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Community kindergartens address preschool education gap in Kyrgyzstan

© UNICEF Kyrgyzstan/2016
Four-year-old Malika (left) at her community kindergarten in the village of Yrdyk. This is the first time her village has ever had a preschool.

By Veronika Vashchenko

In Kyrgyzstan, only one in five children aged 3-5 have access to preschool education. A new initiative for community-based kindergartens is helping rural communities invest in their children’s futures.

BATKEN/KARAKOL, Kyrgyzstan, 26 October 2016 – Four-year-old Malika has been going to community kindergarten in the village of Yrdyk, Issyk-Kul province for the past several months. “I play there with girls and draw letters. I like it in kindergarten,” she says.

Malika and her family belong to the Dungan ethnic minority and live in a small village of Yrdyk in northern Kyrgyzstan, with a population of about 2,500 people. Issyk-Kul province is considered Kyrgyzstan's underdeveloped region, where residents, including Malika’s parents, are mainly engaged in agriculture. There is one school in the village for children aged 7 and above, but until recently, there had never been a preschool.

A lack of preschool education can have a huge impact on children like Malika. The experiences and external influences that children gain in preschool play critical roles in the formation and development of their brains. During the earliest years of life, a child’s brain has the potential to activate 1,000 brain cells every second. When children are protected, nurtured and stimulated, and have access to early education and play, they have the best possible chance of developing fully and learning effectively.

Preschools also contribute to improving school readiness, especially for children in rural areas like Issyk-Kul province.

© UNICEF Kyrgyzstan/2016
Elina Asanova, 4, draws in the community kindergarten in the village of Enchylesh, Ak-Suiyskiy rayon, Issuk-Kul province. The experiences and external influences that children gain in preschool play critical roles in the formation and development of their brains.

A countrywide problem

In Kyrgyzstan, limited access to early education opportunities is a problem in many areas. The political, economic and social transformation that followed the country’s independence from the Soviet Union in 1991 left the state unable to finance or maintain preschools. As a result, 74 per cent of preschool institutions were closed in the 1990s, and enrolment rates fell dramatically. Today, participation in formal early education in Kyrgyzstan for children aged 3-5 is still only at 22.7 per cent countrywide.

UNICEF and the Ministry of Education and Science of the Kyrgyz Republic have been working to address the shortage of early learning and school readiness programmes in the country.

In 2015, UNICEF and local authorities, with the support of the United Kingdom Embassy in Kyrgyzstan, opened 17 kindergartens, which provide preschool education to more than 1,000 children from cross-border and underprivileged communities in Kyrgyzstan.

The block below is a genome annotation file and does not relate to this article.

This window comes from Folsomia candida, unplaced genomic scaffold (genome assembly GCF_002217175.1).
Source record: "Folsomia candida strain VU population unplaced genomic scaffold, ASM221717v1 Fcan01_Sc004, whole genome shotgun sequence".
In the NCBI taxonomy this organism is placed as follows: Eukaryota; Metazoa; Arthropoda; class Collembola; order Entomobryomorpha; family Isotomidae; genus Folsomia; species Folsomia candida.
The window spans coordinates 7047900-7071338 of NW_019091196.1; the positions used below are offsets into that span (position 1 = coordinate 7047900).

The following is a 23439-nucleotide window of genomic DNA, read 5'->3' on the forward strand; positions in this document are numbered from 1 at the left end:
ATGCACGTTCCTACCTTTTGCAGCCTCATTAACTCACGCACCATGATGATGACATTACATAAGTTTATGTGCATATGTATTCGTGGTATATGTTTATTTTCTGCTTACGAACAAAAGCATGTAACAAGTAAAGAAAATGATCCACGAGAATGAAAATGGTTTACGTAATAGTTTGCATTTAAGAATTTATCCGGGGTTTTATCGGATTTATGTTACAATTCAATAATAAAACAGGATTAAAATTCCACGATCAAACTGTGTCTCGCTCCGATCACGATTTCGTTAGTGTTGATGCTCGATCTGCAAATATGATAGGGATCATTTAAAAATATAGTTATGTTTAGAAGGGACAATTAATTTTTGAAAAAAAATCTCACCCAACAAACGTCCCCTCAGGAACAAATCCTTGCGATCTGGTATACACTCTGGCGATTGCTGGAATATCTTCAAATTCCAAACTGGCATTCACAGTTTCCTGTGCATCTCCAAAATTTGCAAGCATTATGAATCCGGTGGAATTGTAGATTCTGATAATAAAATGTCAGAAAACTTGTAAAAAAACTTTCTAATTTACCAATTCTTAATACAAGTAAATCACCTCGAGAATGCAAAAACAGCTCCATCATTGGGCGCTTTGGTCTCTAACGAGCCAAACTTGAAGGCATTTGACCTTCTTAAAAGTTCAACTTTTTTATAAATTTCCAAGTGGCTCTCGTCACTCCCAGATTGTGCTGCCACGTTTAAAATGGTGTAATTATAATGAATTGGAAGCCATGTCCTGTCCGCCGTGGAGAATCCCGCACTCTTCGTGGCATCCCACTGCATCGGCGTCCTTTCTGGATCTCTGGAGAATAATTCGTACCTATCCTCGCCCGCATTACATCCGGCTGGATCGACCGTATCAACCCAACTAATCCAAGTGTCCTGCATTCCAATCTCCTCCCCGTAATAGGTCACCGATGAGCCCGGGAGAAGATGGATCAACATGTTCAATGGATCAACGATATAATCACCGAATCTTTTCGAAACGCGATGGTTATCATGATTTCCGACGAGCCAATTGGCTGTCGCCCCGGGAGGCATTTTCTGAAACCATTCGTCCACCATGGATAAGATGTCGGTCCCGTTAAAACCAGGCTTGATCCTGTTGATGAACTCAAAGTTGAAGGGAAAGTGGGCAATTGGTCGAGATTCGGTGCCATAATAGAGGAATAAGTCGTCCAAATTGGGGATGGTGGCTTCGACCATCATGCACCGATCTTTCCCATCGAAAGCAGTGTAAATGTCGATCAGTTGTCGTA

In March 2016, two more community-based kindergartens ‘Danaker’ and ‘Seytek’ were opened in the villages of Layla and Maksat in the province of Batken, southern Kyrgyzstan. More than 130 children living in remote communities attend these kindergartens every day.

“The opening of every single kindergarten is so important for us. Expanding early education services and school readiness programmes for young children is one of the priorities for the Ministry of Education and Science,” stated Toktobubu Ashymbaeva, Deputy Minister of Education and Science of the Kyrgyz Republic, at the opening ceremony in the village of Layla.

© UNICEF Kyrgyzstan/2016
Milana Maksimova, 8, (left) talks to a child in her village of Yrdyk, Issuk-Kul, Kyrgyzstan. UNICEF is supporting the Kyrgyz Government to open more preschools throughout the country.

Learning in shifts

However, there are still not enough kindergartens for all young children in Kyrgystan to have a preschool education. Furthermore, traditional kindergartens are very expensive and lack places to accommodate children, especially in rural disadvantaged communities. To help narrow the coverage gap, a shift-based model for preschool institutions was introduced.

“Instead of a full day care, community-based kindergartens provide services for child development and education in shifts – one group attends in the morning and another one after lunch. This way one room in a building accommodates the same amount of children two times a day and no rooms for beds are necessary,” explains Chinargul Dzhumagulova, ECD Officer in UNICEF Kyrgyzstan.

Local communities and authorities open these kindergartens by finding the premises and allocating local resources for salaries. UNICEF helps to build toilets, train teachers and provide furniture, toys and teaching materials.

In recent years, more than one hundred community-based kindergartens have been opened throughout the country, which helped to increase the coverage of children with preschool education. The percentage of rural children with school readiness also increased to 40 per cent in 2014, compared to just 8.8 per cent in 2006.

“Research proves that during the first few years of a child’s life their brain grows at a rapid speed. It determines their capacity to learn, social, emotional, physical development, and their success in the future,” says Yukie Mokuo, UNICEF Representative in Kyrgyzstan. “UNICEF is committed to expand our work on early childhood development in Kyrgyzstan to reach even more boys and girls like Malika with learning opportunities, as every single child deserves a fair start in life.”



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